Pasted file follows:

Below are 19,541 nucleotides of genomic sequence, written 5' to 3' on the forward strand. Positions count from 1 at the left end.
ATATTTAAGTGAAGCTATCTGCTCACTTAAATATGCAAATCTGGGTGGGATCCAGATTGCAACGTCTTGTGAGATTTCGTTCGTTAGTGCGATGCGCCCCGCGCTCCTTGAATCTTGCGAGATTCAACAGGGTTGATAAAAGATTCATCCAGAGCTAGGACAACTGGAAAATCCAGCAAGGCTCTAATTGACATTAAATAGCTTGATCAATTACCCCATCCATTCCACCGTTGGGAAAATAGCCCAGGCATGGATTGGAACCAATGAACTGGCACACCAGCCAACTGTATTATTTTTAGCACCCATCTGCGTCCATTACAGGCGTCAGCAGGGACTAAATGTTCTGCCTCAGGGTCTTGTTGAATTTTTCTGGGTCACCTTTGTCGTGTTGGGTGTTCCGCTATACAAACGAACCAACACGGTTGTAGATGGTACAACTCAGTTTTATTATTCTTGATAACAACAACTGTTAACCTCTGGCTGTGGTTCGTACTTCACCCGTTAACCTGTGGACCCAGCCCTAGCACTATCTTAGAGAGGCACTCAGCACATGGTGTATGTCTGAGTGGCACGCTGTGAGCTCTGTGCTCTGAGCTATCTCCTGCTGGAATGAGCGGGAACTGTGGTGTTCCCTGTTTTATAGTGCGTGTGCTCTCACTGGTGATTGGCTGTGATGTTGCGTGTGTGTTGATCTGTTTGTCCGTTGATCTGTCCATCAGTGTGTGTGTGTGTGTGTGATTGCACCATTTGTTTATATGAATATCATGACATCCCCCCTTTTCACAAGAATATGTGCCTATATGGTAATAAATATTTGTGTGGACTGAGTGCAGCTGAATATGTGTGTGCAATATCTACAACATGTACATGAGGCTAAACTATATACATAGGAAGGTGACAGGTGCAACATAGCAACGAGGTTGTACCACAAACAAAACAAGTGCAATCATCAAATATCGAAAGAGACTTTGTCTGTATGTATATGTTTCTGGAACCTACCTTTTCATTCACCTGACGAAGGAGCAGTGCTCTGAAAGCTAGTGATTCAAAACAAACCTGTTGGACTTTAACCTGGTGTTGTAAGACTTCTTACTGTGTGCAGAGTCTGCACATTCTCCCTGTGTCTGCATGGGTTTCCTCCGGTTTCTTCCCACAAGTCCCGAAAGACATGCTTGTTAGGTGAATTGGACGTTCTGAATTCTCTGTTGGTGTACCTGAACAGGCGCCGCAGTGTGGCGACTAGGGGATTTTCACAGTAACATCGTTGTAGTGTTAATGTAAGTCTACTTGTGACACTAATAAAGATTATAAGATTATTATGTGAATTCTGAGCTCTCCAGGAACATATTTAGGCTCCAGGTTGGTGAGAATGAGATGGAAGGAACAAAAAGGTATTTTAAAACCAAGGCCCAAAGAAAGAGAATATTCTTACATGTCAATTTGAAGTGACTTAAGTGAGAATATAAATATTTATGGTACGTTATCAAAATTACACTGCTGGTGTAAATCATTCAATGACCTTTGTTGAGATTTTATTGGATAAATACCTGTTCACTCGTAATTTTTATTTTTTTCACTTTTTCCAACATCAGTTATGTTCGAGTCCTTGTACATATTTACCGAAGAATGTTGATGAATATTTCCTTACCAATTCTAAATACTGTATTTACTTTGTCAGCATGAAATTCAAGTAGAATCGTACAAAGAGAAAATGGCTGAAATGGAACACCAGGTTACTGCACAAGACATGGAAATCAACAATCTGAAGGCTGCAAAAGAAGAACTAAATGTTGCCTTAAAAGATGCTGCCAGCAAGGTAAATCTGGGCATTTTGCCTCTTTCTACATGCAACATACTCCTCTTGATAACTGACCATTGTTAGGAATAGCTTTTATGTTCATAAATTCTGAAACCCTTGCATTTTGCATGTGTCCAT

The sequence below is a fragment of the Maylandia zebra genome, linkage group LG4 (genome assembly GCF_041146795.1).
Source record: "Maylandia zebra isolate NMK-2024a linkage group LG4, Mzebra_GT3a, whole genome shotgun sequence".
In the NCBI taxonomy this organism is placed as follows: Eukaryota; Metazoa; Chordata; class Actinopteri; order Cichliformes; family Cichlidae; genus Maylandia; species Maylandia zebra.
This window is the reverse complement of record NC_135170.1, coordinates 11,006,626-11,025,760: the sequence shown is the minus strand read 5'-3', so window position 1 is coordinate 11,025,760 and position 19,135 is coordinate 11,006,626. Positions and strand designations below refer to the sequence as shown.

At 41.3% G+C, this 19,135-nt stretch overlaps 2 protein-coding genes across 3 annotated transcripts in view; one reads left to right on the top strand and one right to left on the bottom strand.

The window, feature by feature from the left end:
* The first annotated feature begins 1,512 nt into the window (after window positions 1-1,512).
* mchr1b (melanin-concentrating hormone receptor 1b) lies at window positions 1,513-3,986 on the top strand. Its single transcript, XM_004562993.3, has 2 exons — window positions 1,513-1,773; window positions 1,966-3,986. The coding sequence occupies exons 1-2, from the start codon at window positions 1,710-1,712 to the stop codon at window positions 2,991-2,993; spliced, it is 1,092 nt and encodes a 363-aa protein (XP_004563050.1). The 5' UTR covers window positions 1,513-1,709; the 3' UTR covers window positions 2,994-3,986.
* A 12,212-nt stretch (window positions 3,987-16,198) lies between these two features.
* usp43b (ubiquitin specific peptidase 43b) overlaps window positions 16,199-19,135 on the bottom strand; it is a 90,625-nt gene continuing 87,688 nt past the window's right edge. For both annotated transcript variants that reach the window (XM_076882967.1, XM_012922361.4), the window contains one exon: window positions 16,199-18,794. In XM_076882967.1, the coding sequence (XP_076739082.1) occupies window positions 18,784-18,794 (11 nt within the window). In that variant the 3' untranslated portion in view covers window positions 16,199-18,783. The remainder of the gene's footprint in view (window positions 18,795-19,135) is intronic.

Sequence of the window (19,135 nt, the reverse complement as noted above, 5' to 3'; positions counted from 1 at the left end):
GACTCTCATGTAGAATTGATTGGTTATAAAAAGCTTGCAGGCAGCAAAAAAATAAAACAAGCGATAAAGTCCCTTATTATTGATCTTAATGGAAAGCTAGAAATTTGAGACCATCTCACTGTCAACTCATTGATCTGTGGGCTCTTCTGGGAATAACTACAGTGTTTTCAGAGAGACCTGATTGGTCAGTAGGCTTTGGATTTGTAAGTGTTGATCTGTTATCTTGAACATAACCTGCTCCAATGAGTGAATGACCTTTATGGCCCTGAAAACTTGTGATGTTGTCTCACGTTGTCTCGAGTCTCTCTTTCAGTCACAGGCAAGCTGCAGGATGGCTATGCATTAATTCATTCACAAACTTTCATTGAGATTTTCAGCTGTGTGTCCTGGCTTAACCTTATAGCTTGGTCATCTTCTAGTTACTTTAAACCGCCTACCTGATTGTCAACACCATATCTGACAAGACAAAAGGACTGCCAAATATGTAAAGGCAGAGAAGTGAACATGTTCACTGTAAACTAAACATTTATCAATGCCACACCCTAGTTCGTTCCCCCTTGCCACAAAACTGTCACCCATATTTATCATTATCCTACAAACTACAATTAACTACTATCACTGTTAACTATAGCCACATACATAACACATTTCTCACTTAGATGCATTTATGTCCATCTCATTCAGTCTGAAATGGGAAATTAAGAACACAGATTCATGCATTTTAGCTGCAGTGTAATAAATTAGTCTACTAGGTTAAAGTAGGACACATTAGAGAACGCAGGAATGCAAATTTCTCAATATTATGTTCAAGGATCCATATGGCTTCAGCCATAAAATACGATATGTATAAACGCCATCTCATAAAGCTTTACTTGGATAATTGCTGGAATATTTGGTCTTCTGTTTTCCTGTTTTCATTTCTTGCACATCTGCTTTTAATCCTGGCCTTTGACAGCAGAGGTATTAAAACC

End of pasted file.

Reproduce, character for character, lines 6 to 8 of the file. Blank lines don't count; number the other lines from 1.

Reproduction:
This window is the reverse complement of record NC_135170.1, coordinates 11,006,626-11,025,760: the sequence shown is the minus strand read 5'-3', so window position 1 is coordinate 11,025,760 and position 19,135 is coordinate 11,006,626. Positions and strand designations below refer to the sequence as shown.

At 41.3% G+C, this 19,135-nt stretch overlaps 2 protein-coding genes across 3 annotated transcripts in view; one reads left to right on the top strand and one right to left on the bottom strand.

The window, feature by feature from the left end: